Does Internet Access Effect on Female Labor Force Participation? Study in Bali Province


The Information and Communication Technologies (ICTs) have been growing exponentially at unprecedented speed and scale during past decades. In particular, the internet was deemed to help increase female labor force participation (FLFP) through its job-related transformation. However, such a claim needs to be further investigated, particularly in a society where gender stereotypes brought by social norms and values prevail. On the other hand, Bali province has long been characterized by highly-patriarchal culture. Men and women's role are distinguished, with men taking the top part while women are carrying the supporting one. Hence, looking into the contribution of internet access to FLFP in Bali Province will be a cutting-edge attempt to study the ICT effect on FLFP. The quasi-experiment approach will also estimate causal effects and draw causal inferences of a specific intervention. As part of the primary method in quasi-experimental designs, propensity score matching (PSM) is assigned. This method can be utilized analogously to the randomized experiment that helps design an observational study regardless of the outcome's availability. Using data from the Indonesian national socio-economic survey (SUSENAS) 2018, we aim to account for the effect of internet access on the FLFP in Bali province. Based on our findings, it can be inferred that internet access positively impacts the FLFP in Bali province. This result is mainly affiliated with their educational background and well-being, e.g., dependency ratio, other household income, and low Household. The ICT brought by the internet appears to have a role in increasing female participation to join the workforce despite being designated to a highly-patriarchal society. However, this condition has mainly relied on the level of education and household well-being.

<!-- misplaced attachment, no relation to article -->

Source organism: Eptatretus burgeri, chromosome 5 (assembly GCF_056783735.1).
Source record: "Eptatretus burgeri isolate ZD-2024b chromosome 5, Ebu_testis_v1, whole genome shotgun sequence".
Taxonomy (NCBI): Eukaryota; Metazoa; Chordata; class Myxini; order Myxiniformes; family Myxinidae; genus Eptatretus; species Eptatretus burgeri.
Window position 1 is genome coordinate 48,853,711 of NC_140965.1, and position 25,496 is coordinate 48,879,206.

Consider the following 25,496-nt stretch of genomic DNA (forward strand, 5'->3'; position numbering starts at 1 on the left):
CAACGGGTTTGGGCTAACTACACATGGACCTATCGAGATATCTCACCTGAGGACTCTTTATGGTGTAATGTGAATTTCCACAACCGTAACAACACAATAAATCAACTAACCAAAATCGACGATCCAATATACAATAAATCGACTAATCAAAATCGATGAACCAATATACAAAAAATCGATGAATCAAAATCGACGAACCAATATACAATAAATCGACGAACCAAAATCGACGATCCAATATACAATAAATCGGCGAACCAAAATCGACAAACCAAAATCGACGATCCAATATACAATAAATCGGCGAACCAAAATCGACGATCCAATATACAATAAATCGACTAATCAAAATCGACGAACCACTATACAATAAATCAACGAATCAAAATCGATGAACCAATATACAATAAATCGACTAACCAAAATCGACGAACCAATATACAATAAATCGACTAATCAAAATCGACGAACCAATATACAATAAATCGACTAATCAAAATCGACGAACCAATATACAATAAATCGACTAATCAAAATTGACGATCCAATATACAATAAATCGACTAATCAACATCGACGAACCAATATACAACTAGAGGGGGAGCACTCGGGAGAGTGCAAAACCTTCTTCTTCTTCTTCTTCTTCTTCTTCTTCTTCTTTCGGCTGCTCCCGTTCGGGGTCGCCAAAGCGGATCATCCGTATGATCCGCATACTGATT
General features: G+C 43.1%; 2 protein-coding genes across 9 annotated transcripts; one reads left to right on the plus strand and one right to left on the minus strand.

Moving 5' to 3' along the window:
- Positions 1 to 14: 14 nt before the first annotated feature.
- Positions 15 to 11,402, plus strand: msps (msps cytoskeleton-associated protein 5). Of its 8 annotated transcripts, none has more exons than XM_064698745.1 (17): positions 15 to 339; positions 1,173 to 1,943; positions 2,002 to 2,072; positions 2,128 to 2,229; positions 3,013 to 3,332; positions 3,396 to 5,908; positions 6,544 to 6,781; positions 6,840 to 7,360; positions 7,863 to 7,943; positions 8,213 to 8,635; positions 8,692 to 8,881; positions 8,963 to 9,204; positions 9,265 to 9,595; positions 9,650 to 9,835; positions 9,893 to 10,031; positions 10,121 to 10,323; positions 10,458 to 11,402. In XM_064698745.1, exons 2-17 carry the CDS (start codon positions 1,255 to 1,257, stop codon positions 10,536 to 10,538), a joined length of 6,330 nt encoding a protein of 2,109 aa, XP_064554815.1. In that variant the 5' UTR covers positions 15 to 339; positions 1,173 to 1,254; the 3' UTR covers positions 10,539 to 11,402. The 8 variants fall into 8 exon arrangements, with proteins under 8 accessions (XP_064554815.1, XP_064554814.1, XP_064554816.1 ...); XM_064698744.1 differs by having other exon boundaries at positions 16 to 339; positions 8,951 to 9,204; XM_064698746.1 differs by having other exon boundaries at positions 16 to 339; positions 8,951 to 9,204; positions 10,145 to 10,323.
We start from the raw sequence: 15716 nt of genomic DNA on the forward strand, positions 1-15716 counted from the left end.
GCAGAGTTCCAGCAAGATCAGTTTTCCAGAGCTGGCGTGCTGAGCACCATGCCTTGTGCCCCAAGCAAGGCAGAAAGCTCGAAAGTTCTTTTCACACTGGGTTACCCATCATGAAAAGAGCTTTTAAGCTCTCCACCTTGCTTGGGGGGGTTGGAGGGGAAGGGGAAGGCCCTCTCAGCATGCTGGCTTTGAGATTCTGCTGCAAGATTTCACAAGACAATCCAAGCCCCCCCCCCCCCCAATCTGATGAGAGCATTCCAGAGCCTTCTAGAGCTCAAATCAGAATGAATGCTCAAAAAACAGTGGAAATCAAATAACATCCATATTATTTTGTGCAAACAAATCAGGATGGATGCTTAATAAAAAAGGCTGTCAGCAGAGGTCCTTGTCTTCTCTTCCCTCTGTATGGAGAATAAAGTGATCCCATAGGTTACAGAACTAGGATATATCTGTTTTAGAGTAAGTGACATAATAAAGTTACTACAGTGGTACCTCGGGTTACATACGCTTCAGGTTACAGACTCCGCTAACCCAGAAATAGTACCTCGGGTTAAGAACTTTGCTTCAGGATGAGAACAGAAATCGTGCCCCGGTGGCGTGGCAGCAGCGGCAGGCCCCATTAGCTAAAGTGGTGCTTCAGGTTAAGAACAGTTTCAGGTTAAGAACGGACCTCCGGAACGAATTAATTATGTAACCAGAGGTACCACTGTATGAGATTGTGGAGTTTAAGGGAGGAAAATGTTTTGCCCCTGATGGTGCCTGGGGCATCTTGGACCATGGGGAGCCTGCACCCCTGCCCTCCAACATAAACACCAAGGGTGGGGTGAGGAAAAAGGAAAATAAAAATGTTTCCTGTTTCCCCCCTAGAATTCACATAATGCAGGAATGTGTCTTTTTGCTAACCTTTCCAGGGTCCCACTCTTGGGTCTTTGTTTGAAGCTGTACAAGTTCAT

Propensity score matching, internet access, labor force


  • .